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A Suggested Method for Determining Whether the "Faraday emf" or Spin-Induced Electric Field is the More Correct View in the Case of a Spinning Faraday Disc

G.R.Dixon, 1/31/2006

Author's Note: the RB-100 magnet, available from www.magnetshop.com, might make a good Disc-Shaped permanent magnet/conducting disc (or Faraday Disc) combo.  I have ordered one.

In a previous discussion, two paradigms for the emf in a circuit incorporating a spinning Faraday disc were considered. The first paradigm focuses upon the so-called "Faraday emf." According to this view the current-producing emf in Fig. 1 is caused by magnetic forces on disc conduction electrons. There are no electrical forces. The second paradigm proposes that the spinning magnet engenders an electric field with radial components, and that each conduction electron in the entire circuit experiences an electric force. In the disc part of the circuit, however, the electric force on each conduction electron is hypothetically equal but oppositely directed to the magnetic force. The net Lorentz force on a disc conduction electron is theoretically zero, and the emf between disc center and periphery is accordingly zero. This leaves the electric forces, on conduction electrons in the (stationary) closing wire and shaft unopposed and there is again a net emf around the circuit.

Figure 1

Spinning Faraday Disc and Hypothetical Spin-Induced Electric Field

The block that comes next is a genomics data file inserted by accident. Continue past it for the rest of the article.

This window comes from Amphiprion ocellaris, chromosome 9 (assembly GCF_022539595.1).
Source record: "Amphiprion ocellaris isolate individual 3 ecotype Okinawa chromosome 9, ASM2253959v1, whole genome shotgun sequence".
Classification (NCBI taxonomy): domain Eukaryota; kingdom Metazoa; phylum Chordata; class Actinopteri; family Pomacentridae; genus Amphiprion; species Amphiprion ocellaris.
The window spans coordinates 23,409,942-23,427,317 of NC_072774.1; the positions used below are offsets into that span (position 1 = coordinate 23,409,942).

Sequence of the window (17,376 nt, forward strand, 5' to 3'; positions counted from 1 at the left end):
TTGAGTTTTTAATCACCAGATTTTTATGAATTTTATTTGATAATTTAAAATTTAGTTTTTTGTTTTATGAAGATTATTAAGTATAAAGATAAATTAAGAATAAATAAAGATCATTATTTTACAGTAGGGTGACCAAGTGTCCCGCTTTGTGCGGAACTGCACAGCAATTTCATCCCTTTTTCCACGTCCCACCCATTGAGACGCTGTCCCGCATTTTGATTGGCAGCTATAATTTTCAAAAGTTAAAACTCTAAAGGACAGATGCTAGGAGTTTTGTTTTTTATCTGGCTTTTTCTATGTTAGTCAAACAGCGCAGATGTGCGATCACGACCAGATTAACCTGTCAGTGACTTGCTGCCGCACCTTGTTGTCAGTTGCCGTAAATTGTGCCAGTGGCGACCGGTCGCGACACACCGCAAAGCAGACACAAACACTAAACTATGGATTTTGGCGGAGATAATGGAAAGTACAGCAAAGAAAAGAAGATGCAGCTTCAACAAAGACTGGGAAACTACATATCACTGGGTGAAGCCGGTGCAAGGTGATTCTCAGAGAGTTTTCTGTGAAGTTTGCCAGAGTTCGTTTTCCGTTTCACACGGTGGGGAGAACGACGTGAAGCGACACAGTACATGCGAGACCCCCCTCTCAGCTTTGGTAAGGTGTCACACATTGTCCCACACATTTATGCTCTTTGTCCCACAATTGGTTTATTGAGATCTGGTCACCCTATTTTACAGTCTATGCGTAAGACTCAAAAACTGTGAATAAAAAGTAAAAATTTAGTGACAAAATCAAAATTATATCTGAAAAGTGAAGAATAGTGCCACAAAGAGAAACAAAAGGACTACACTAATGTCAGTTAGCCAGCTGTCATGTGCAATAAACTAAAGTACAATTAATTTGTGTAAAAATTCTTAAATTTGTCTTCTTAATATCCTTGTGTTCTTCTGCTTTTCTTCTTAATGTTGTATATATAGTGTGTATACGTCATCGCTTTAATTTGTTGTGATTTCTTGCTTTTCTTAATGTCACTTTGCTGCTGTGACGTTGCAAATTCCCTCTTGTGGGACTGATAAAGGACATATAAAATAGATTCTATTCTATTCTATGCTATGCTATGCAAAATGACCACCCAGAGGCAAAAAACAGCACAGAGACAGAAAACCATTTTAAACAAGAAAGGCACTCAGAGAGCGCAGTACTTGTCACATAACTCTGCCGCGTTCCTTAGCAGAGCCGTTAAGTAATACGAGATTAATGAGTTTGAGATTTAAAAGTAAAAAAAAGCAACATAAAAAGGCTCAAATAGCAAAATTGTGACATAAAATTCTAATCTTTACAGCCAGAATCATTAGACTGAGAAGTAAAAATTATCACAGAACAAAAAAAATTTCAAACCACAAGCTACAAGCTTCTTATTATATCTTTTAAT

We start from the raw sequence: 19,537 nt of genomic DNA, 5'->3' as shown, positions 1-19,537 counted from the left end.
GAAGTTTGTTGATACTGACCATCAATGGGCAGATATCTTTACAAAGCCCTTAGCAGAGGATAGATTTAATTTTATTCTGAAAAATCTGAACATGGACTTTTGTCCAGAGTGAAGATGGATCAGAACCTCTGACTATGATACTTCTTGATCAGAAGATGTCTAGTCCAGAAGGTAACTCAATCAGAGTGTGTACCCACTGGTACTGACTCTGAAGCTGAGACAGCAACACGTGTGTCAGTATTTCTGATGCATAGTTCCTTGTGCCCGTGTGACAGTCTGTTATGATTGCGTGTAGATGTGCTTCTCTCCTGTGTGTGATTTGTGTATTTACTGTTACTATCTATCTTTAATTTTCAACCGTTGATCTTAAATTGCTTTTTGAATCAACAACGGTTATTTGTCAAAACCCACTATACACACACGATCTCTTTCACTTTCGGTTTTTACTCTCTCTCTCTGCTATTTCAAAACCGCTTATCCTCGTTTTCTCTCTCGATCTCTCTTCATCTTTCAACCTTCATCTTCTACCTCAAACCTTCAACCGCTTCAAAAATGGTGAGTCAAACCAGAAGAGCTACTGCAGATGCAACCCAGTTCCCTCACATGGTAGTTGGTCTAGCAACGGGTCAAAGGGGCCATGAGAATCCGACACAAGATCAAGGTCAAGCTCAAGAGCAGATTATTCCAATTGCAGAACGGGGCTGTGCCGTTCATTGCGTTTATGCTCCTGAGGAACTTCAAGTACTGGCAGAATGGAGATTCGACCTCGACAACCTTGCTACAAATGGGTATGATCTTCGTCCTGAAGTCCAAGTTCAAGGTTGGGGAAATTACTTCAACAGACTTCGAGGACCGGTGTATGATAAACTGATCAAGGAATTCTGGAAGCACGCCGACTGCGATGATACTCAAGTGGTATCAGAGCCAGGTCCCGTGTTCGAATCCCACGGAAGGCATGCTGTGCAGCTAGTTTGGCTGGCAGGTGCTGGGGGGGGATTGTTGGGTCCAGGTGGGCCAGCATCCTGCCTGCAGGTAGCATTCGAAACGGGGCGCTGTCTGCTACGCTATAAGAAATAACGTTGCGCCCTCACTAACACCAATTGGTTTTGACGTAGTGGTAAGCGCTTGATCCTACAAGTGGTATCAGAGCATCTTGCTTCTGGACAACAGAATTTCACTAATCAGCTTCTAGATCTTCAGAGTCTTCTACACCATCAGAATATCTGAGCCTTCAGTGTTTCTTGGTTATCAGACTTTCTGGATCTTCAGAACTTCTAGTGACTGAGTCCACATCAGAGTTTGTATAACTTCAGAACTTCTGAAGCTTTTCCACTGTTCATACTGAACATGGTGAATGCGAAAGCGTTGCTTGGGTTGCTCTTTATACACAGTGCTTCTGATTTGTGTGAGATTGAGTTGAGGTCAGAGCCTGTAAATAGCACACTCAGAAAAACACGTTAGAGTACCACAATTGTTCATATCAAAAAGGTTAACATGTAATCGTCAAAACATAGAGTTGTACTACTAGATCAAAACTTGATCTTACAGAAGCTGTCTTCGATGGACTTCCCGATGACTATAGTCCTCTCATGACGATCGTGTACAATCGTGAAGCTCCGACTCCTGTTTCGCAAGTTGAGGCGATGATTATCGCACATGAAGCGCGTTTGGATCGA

In this article a method is suggested for deciding which of the two paradigms is correct. Fig. 2 depicts a conducting rod attached to the disc’s surface. (A second rod is included for rotational balance.) The conducting rod is insulated from the conducting disc.

Figure 2

Faraday Disc with Attached Radial Conducting Rod

If we consider the "Faraday emf" paradigm, we expect the conducting rod to be electrically polarized when the magnet/disc is spun. For the indicated w and magnetic polarity, the peripheral end of the rod should be positively charged and the axial end should be negative.

If the spin-induced electric field view is correct, then the rod’s conduction electrons theoretically experience no net Lorentz force when |w|>0. There should accordingly be no electric polarization of the rod when the magnet/disc is spun.

Of course when |w| is reduced back to zero, any rod polarization should dissipate. How might we determine whether or not electric polarization has occurred after |w| has been returned to zero? Fig. 3 suggests an answer. The rod is divided into two rods, with a bridging diode between the two segments. The diode acts as a conduction electron check valve. Any electric polarization that occurs when |w|>0 should persist after |w| has been returned to zero.

Figure 3

Rod With Diode

Once the rod in Fig. 3 is returned to a state of rest, it should be a simple matter to jumper the diode with a voltmeter and to determine whether the peripheral half of the rod bears a residual, positive charge. If it does, then the "Faraday emf" view would seem to be indicated. If it does not, then the spin-induced radial electric field hypothesis (replete with the related idea that conduction electrons experience no net Lorentz force when the magnet/disc/rod are rotated) would seem to be corroborated.